The following were secular priests: Vincent Abraham (1740), André Alricy (1712), Daniel André Des Pommerayes (1756), André Angar, Jean Aubert, Pierre Balzac (1750), Jean Bangue (1744), Louis Barret (1753), Joseph Bécavin (1767), Louis Remi Benoist (1740), his brother Louis Remi Nicolas Benoist (1755), Michel Binard (1742), Robert le Bis (1719), Nicolas Bize (1737), Pierre Bonsé (1719), Jean Bottex (1749), Jean Bousquet (1751), Antoine du Bouzet (1739), Pierre Briquet, Pierre Brisse (1733), Jean Capeau, Charles Carnus (1749), Jean Caron (1730), Bertrand de Caupenne (1753), Armand Chapt de Rastignac (1727), Claude Chaudet, Antoine Boucharenc de Chaumeils (1738), Nicolas Clairet (1726), Claude Colin (1728), Nicolas Colin (1750), Louis le Danois (1741), François Dardan (1733), Mathurin Deruelle, Gabriel Desprez de Roche (1751, vicar general of the Archdiocese of Paris), Thomas Dubuisson (1737), Jacques Dufour, François Dumasrambaud de Calandelle (1754), Denis Duval (1740), Henri Ermès, Joseph Falcoz (1726), Gilbert Fautrel (1730), Claude Fontaine (1749), Armand de Foucauld de Pontbriand (1751), Philibert Fougères (1742), Michel de la Gardette (1744), Pierre Garrigues (1725), Nicolas Gaudreau (1744), Louis Gaultier (1717), Pierre Gervais (1753), Étienne Gillet (1758), Georges Girous (1765), Jean Goizet (1742), André Grasset de Saint-Sauveur (born in Canada 1758), Joseph Gros (1742), Jean Guilleminet (1738), Yves Guillon de Keranrum (1748, vice chancellor of the University of Paris), Julien Hédouin (1760), Pierre Hénocq (1749), Saintin Huré(1765), Jean Jannin (1754), Pierre Joret (1761), Jean Le Laisant (1753) and his brother Julien (1761), Gilbert Lanchon (1754), Jacques de la Lande (1735), Pierre Landry (1762), Jean Lanier (1753), Laurent, Jean de Lavèze Belay (1742), Michel Leber (1731), Jean Lecan, Pierre Leclerq (or Clerq, 1744), Olivier Lefebvre (1728), Jean Legrand (1745), Jacques Lejardinier des Landes (1750), Jean Lemaitre (1767), Jean Leroy (1738), François Londiveau (1764), Louis Longuet (1757), Martin Loublier (1733), Jacques de Lubersac (1729), Louis Mauduit (1763), Gaspard Maignien (1752), Jean Marchand (1765), Claude Marmotant (1748), Claude Mayneaud de Bisefranc (1750), François Méallet de Fargues (1764), Jacques Menuret (1734), Jacques Le Meunier (1747), Henri Millet (1760), François Monnier (1763), Thomas Monsaint (1725), Marie François Mouffle (1754), Jean Baptiste Nativelle (1743) and his brother René (1751), Mathias Nogier (1764), Joseph Oviefve (1748), Joseph Pazery de Thorame (1751), his brother Jules (1763) and uncle Pierre (1735), François Pey (1759), Jean Philippot (1743), Pierre Ploquin (1762), René Poret (1732), Julien Poulain de Launay (1744), Jean Quéneau (1758), Jacques Rabé (1750), Jean Rateau (1758), Pierre Régnet (1755), Yves Rey de Kervisic (1761), Nicholas Roussel (1730), Marc Royer (1720), Jean de Saint Clair (1734), Pierre Saint James (1742), Urbain Salin de Niart (1760), Henri Samson (1754), Jacques Schmid (1752), Jean Séguin (1754), Jean Simon, Pierre de Turmenyes (1744), René Urvoy (1766), Pierre Verrier (1722), and Pierre Vitalis (1759).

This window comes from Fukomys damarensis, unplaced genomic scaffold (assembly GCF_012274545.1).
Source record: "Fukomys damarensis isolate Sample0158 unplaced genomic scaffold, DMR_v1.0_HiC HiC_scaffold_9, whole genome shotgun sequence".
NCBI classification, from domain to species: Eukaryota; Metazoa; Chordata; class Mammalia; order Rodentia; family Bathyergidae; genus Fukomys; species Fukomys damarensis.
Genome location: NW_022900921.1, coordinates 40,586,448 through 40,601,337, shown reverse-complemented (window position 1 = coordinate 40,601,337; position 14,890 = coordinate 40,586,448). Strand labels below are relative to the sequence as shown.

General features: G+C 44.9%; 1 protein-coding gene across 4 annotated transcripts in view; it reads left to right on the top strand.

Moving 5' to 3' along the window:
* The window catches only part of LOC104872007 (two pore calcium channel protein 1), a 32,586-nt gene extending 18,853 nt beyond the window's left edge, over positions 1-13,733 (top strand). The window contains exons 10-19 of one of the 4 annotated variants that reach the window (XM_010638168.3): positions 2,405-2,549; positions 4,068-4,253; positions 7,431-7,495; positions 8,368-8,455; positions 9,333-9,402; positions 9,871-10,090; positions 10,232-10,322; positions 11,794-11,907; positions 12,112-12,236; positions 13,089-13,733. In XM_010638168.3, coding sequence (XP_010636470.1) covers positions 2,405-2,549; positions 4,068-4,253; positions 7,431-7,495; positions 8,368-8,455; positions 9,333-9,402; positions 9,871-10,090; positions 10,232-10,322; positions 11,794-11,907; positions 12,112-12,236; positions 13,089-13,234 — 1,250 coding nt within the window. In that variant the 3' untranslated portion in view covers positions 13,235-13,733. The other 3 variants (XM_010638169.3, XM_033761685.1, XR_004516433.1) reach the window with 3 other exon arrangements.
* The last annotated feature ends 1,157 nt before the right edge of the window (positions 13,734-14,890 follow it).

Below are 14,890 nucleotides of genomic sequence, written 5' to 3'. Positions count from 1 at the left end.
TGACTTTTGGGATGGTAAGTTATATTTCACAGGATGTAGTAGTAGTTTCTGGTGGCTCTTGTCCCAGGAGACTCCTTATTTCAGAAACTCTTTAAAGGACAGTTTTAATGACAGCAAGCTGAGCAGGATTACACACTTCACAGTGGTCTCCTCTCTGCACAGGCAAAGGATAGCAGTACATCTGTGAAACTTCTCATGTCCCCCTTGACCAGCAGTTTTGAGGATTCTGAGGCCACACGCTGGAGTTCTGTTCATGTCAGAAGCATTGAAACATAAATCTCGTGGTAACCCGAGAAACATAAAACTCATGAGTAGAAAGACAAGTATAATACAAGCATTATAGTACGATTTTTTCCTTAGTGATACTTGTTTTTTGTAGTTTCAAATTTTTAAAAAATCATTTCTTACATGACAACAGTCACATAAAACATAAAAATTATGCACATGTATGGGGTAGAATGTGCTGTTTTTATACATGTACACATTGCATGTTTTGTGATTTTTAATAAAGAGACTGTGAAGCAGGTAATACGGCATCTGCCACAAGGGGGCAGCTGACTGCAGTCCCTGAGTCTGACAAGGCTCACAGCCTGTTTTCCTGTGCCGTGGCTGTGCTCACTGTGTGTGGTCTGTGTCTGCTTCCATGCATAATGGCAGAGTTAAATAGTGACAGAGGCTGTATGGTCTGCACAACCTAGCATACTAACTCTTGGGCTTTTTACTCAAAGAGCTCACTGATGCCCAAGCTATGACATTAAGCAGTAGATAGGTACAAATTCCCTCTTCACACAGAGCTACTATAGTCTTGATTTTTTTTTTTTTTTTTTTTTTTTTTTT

Priests belonging to the regular clergy included three Maurists: Louis Barreau de La Touche (1758), René Massey (1732), and Ambroise Chevreux (1728), the superior general. Jean Bonnel de Pradal (1738) and Claude Ponse (1729) belonged to the Canons Regular of St. Genevieve; Jean Bernard (1759), to the Canons Regular of St. Victor. Jean Burté (1740) was a Conventual Franciscan;
Jean Morel (Père Apollinaire, 1739), a Capuchin; and Georges Girault (Père Severin, 1728), a Third Order Franciscan. Charles Hurtrel (1760) was a Minim. Claude Bochot (1720) and Eustache Félix (1735) were Doctrinarians. François Hébert (1735), Pierre Pottier (1743), and François Lefranc (1739), assistant to the superior general, were Eudists. Urbain Lefebvre (1725) was a member of the Paris Foreign Mission Society. The Vincentians numbered Jean Gruyer (1734) and Louis François (1751), head of the Parisian seminary of St. Firmin.
The Sulpicians supplied 12 martyred priests: Bernard Cucsac (1728), Thomas Dubray, Jacques Galais (1754), Pierre Gaugain (1725), Pierre Guérin (1759), Jacques Hourrier (1751), Henri Luzeau de la Mulonnière (1762), Jean Pontus, Pierre Psalmon (1749), Claude Rousseau (1751), Jean Savine (1760), and Jean Tessier. Six of them had been in charge of seminaries.
Twenty-three priests had been jesuits until the suppression of the order. They were: René Andrieux (1742), François Balmain (1733), Jean Benoît (1731), Charles Béraud du Pérou (1737), Jacques Bonnaud (1740), Claude Cayx-Dumas (1724), Jean Charton de Millou (1736), Guillaume Delfaut (1733), Jacques Friteyre-Durvé (1725), Claude Cagnières des Granges (1722), Charles Le Gué (1724), Pierre Guérin du Rocher (1759) and his brother Robert (1736), Éloy Herque du Roule (1741), Anne Alexandre Lanfant (1726), Claude Laporte (1734), François Le Livec de Tresurin (1726), Thomas Loup (called Bonnotte, 1719), Vincent le Rousseau (1726), Jean Seconds (1734), François Vareilhe-Duteil (1734), Nicolas Verron (1740), and Mathurin de la Villecrohain le Bous de Villeneuve (1731).
Louis Boubert (1766), Louis Hurtrel (brother of Bl. Charles Hurtrel, the Minim), Jacques Robert de Lezardière (1768), Étienne de Ravinel (1769), and Charles Veret (1763) were seminarians who had received the deaconate. Nezel, a tonsured cleric, was a professor at the Sulpician seminary in Issy, near Paris. Guillaume Nicolas Leclercq (Brother Solomon, 1745) was general secretary of the Christian Brothers.
Five laymen complete the catalogue. Sebastien Desbrielles (1739) and Jean Duval had been teachers, and Louis Rigot (1751), a sacristan. Jean de Villette (1731) and Charles Régis de la Calmette, Count of Valfons, were former army officers.
The entire group was beatified Oct. 17, 1926.
Feast: Sept. 2 or 4.
Bibliography: Acta Apostolicae Sedis 18 (Rome 1926) 415–425, 439–447. g. lenÔtre, Les Massacres de Septembre (Paris 1907); La Maison des Carmes (Paris 1933). h. welschinger, Les Martyrs de Septembre (Paris 1927). p. caron, Les Massacres de Septembre (Paris 1935). j. hÉrissay, Les Journées de Septembre (Paris 1946). h. fouqueray, Un Groupe des Martyrs de Septembre 1792: Vingt-trois anciens Jésuites (Paris 1926). w. j. battersby, Brother Solomon, Martyr of the French Revolution (New York 1960). j. l. baudot and l. chaussin, Vies des saints et des bienheureux selon l'ordre du calendrier avec l'histroique des fêtes, 12 v. (Paris 1935–56) 9:53–71, good bibliog.
[w. j. battersby]